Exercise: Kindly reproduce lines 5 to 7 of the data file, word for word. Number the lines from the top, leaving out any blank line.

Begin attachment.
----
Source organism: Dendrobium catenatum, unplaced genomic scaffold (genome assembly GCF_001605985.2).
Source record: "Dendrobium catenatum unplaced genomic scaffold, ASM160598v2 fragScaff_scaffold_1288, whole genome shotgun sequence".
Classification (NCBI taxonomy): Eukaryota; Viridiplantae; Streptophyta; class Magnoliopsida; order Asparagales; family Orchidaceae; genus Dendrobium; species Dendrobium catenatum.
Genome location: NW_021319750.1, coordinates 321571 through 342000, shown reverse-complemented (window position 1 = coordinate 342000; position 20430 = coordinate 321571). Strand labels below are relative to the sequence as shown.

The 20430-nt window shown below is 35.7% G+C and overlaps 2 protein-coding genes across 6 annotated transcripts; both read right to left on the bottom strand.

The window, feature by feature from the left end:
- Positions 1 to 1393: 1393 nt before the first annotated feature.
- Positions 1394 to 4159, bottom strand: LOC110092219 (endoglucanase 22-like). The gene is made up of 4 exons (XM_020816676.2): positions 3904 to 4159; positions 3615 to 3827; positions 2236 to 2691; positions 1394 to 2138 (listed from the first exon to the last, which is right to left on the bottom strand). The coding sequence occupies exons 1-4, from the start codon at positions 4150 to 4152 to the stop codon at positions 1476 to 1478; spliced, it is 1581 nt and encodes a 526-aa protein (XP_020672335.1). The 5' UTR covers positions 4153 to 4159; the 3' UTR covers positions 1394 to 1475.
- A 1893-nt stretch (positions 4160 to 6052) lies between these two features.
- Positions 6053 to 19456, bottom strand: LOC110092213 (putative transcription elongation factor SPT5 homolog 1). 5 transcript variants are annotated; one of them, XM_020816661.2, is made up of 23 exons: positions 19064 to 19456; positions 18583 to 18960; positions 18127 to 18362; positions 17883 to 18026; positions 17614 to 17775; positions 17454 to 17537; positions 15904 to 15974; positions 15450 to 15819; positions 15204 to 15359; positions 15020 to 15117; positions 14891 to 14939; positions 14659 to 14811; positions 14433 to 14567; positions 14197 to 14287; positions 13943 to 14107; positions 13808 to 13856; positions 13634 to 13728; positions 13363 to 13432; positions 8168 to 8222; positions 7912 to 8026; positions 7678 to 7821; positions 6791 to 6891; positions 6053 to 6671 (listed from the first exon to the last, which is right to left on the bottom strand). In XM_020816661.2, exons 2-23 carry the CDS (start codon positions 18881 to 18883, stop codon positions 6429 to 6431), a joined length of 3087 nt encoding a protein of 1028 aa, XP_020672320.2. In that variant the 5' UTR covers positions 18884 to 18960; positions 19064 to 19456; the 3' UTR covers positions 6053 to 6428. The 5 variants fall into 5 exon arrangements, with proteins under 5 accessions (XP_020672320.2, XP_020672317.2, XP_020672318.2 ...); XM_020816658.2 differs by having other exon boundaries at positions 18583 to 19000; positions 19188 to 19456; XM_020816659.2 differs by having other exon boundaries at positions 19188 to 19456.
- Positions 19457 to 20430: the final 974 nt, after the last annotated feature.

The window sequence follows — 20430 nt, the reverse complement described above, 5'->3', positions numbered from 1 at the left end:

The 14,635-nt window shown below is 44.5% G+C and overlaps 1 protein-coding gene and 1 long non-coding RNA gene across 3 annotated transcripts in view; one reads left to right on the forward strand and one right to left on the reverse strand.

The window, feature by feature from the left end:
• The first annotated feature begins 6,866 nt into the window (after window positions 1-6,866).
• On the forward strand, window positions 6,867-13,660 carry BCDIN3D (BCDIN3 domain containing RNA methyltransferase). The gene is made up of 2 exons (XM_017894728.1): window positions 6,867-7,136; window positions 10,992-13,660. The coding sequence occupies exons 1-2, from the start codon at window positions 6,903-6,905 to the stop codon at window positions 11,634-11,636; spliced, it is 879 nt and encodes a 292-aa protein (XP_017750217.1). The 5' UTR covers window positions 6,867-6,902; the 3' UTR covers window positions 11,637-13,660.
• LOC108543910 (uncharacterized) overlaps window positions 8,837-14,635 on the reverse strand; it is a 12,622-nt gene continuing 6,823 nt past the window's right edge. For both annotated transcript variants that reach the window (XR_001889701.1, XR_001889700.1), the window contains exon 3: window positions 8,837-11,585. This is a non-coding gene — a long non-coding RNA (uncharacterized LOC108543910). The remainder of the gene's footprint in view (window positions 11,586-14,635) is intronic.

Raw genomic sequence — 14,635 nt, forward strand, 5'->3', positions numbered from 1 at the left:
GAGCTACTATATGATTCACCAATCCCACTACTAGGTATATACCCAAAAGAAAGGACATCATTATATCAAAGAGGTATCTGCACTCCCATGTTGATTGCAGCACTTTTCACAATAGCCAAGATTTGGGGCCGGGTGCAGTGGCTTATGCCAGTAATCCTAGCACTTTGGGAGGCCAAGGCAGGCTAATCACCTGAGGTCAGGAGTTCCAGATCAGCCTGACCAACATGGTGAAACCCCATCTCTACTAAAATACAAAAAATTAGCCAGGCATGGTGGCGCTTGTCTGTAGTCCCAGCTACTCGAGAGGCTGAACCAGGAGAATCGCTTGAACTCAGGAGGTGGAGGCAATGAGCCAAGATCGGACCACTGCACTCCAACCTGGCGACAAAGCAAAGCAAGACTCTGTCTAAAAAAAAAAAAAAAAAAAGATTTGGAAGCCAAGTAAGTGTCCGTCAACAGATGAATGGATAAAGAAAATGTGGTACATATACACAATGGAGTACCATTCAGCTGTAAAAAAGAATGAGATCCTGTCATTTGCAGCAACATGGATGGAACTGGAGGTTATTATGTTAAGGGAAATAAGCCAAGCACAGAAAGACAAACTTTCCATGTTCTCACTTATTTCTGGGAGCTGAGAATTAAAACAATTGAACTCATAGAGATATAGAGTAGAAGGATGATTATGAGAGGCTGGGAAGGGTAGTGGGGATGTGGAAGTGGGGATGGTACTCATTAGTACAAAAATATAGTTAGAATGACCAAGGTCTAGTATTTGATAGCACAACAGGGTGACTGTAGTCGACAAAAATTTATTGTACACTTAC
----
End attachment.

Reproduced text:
The 20430-nt window shown below is 35.7% G+C and overlaps 2 protein-coding genes across 6 annotated transcripts; both read right to left on the bottom strand.

The window, feature by feature from the left end:
- Positions 1 to 1393: 1393 nt before the first annotated feature.